Mission accomplished for Hodgdon Yachts: the oldest shipyard in the United States (in business since 1816) has announced the successful infusion of a carbon fiber mold for a 100-foot hull. The mold (which will be used for a pre-impregnated carbon hull) will be used for the largest infusion operation for a single hull performed in America (and one of the few in the world). “The amount of planning, organization and coordination required to successfully complete this work was incredible,” noted Tim Hodgdon, president of Hodgdon Yachts.
FOR A DISCERNING SHIPOWNER
But what kind of boat will it be? The owner is Jim Clark, former owner of Silicon Graphics and Netscape-a familiar name on the superyacht circuit. At 47.4 meters, his Hyperion was the largest sloop in the world when it was launched in 1998 by Royal Huisman. In 2004 he replaced it with Athena, a 90-meter three-masted clipper; in 2009 it was the turn of Hanuman, a replica of Endeavour II, Charles E Nicholson’s 1937 design. The boat has been put up for sale to make room for the new 100-foot ultratechnology boat, whose project code name is NewCubed. A sneak peek: the skipper will be none other than Ken Read (two-time helmsman on Dennis Conner’s Stars & Stripes, two Volvo Ocean Races behind him on Puma and many, many other level achievements).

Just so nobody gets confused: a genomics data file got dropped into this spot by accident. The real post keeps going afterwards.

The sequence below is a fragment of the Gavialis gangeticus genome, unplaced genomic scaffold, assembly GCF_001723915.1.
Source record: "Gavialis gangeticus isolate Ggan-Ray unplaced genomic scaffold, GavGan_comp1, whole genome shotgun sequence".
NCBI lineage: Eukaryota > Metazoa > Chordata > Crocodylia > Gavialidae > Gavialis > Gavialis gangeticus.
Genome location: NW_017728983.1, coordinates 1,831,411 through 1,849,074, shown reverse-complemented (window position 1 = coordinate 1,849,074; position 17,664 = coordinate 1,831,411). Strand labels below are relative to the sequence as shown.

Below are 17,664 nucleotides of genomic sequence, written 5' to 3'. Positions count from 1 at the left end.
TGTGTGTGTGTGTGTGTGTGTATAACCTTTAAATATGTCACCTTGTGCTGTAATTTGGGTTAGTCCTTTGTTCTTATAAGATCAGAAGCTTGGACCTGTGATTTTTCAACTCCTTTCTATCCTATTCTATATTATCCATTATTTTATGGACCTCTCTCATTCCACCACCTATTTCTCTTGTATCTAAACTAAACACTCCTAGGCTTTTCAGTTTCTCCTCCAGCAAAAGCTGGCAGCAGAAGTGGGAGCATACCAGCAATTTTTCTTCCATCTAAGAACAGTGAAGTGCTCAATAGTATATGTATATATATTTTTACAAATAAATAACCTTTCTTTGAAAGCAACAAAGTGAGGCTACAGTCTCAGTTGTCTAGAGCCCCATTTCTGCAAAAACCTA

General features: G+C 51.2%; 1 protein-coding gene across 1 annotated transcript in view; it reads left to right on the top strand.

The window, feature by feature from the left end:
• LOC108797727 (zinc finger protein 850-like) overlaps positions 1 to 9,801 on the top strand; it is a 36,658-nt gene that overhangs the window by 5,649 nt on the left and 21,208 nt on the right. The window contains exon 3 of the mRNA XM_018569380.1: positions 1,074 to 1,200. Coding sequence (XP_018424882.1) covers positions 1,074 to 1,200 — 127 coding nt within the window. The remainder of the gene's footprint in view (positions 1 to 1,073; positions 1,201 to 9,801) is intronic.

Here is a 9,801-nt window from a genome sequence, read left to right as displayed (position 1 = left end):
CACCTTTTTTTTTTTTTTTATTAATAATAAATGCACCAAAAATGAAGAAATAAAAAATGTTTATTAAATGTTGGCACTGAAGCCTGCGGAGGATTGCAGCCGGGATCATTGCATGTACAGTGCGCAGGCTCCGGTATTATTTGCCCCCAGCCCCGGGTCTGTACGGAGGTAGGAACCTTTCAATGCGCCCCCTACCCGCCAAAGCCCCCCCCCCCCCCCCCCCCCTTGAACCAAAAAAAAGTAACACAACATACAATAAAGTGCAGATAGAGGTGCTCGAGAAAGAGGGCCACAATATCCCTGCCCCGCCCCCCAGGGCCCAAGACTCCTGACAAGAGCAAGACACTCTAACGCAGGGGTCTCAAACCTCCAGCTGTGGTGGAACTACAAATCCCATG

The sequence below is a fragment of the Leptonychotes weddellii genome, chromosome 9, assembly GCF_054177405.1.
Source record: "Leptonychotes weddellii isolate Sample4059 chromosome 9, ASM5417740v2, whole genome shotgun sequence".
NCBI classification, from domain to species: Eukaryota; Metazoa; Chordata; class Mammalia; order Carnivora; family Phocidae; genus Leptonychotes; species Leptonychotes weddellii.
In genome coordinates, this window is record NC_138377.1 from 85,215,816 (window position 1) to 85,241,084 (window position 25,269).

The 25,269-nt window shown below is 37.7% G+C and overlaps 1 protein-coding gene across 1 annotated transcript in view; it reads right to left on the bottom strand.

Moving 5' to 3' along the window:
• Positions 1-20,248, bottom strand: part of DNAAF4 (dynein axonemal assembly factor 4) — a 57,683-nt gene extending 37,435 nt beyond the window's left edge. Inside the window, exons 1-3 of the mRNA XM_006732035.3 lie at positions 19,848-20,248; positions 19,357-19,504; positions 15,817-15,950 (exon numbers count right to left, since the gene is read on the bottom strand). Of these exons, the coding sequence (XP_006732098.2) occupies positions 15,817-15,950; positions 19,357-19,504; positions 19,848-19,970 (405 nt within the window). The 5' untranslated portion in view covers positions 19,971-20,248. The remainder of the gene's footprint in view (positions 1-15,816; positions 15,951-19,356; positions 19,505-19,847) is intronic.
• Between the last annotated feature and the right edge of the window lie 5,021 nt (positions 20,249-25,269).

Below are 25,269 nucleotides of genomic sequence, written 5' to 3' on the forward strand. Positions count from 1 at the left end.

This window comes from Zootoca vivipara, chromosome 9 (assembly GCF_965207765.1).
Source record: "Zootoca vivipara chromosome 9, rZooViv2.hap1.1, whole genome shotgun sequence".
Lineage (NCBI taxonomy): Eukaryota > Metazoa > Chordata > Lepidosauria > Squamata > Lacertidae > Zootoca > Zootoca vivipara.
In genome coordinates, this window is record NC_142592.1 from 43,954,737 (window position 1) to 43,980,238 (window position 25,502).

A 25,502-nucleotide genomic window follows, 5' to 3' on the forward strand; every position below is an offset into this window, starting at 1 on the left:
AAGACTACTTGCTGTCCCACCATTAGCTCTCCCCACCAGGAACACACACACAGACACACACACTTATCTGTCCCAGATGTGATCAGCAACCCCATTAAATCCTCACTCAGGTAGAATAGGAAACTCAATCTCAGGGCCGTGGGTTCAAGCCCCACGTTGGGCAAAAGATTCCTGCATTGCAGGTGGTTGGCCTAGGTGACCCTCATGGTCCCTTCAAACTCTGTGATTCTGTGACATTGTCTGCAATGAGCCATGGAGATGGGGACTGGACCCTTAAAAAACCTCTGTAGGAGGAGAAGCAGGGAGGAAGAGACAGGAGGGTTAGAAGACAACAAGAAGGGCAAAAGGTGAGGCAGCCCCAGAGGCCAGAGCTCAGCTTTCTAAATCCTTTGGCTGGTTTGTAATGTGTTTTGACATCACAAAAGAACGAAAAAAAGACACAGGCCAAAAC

A BOAT TO WIN IT ALL
The 100-footer was designed by Marc Van Peteghem and Vincent Lauriot (of VPLP studio) in collaboration with Guillaume Verdier. A team of brains that has made such ocean monsters as Banque Poulaire, Safran, Macif, Groupama and Prince de Bretagne, all record-breaking boats (in fact, Jim Clark wants to try to break every record). The boat will be about the same length as Bob Oatley’s Wild Oats XI, fresh winner of the Sydney Hobart for the seventh consecutive time, but will have the sail plan moved further aft and the total weight will be less. The choice of keel was long and painful: initially a lifting keel was opted for, but given the number of miles NewCubed will presumably have to grind in the end the choice fell on the canting keel.
SEE PHOTOS OF THE CONSTRUCTION WORK